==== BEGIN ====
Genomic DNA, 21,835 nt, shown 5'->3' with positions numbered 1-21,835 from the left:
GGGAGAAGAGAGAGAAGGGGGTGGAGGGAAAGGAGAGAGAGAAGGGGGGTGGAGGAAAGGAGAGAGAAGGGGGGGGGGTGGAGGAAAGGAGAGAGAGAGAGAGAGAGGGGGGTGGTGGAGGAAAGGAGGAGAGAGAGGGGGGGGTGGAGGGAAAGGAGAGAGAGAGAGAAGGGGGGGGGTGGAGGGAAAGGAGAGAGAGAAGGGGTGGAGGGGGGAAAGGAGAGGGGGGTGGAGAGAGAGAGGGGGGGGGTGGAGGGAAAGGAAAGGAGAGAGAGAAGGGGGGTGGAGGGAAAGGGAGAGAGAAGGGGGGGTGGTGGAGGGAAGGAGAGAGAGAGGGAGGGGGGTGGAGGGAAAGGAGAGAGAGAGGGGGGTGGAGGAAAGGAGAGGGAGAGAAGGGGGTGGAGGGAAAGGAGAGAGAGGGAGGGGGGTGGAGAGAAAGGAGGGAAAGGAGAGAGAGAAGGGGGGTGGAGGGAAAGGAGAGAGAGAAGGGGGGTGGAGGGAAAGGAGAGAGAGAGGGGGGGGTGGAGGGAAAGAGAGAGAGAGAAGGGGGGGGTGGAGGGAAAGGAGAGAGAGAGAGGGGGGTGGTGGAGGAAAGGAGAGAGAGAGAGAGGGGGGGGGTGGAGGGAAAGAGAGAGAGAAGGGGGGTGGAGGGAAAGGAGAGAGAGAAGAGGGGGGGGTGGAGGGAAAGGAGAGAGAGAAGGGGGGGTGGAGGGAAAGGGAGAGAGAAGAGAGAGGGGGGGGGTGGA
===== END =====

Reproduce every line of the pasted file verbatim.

Genomic DNA, 21,835 nt, shown 5'->3' with positions numbered 1-21,835 from the left:
GGGAGAAGAGAGAGAAGGGGGTGGAGGGAAAGGAGAGAGAGAAGGGGGGTGGAGGAAAGGAGAGAGAAGGGGGGGGGGTGGAGGAAAGGAGAGAGAGAGAGAGAGAGGGGGGTGGTGGAGGAAAGGAGGAGAGAGAGGGGGGGGTGGAGGGAAAGGAGAGAGAGAGAGAAGGGGGGGGGTGGAGGGAAAGGAGAGAGAGAAGGGGTGGAGGGGGGAAAGGAGAGGGGGGTGGAGAGAGAGAGGGGGGGGGTGGAGGGAAAGGAAAGGAGAGAGAGAAGGGGGGTGGAGGGAAAGGGAGAGAGAAGGGGGGGTGGTGGAGGGAAGGAGAGAGAGAGGGAGGGGGGTGGAGGGAAAGGAGAGAGAGAGGGGGGTGGAGGAAAGGAGAGGGAGAGAAGGGGGTGGAGGGAAAGGAGAGAGAGGGAGGGGGGTGGAGAGAAAGGAGGGAAAGGAGAGAGAGAAGGGGGGTGGAGGGAAAGGAGAGAGAGAAGGGGGGTGGAGGGAAAGGAGAGAGAGAGGGGGGGGTGGAGGGAAAGAGAGAGAGAGAAGGGGGGGGTGGAGGGAAAGGAGAGAGAGAGAGGGGGGTGGTGGAGGAAAGGAGAGAGAGAGAGAGGGGGGGGGTGGAGGGAAAGAGAGAGAGAAGGGGGGTGGAGGGAAAGGAGAGAGAGAAGAGGGGGGGGTGGAGGGAAAGGAGAGAGAGAAGGGGGGGTGGAGGGAAAGGGAGAGAGAAGAGAGAGGGGGGGGGTGGA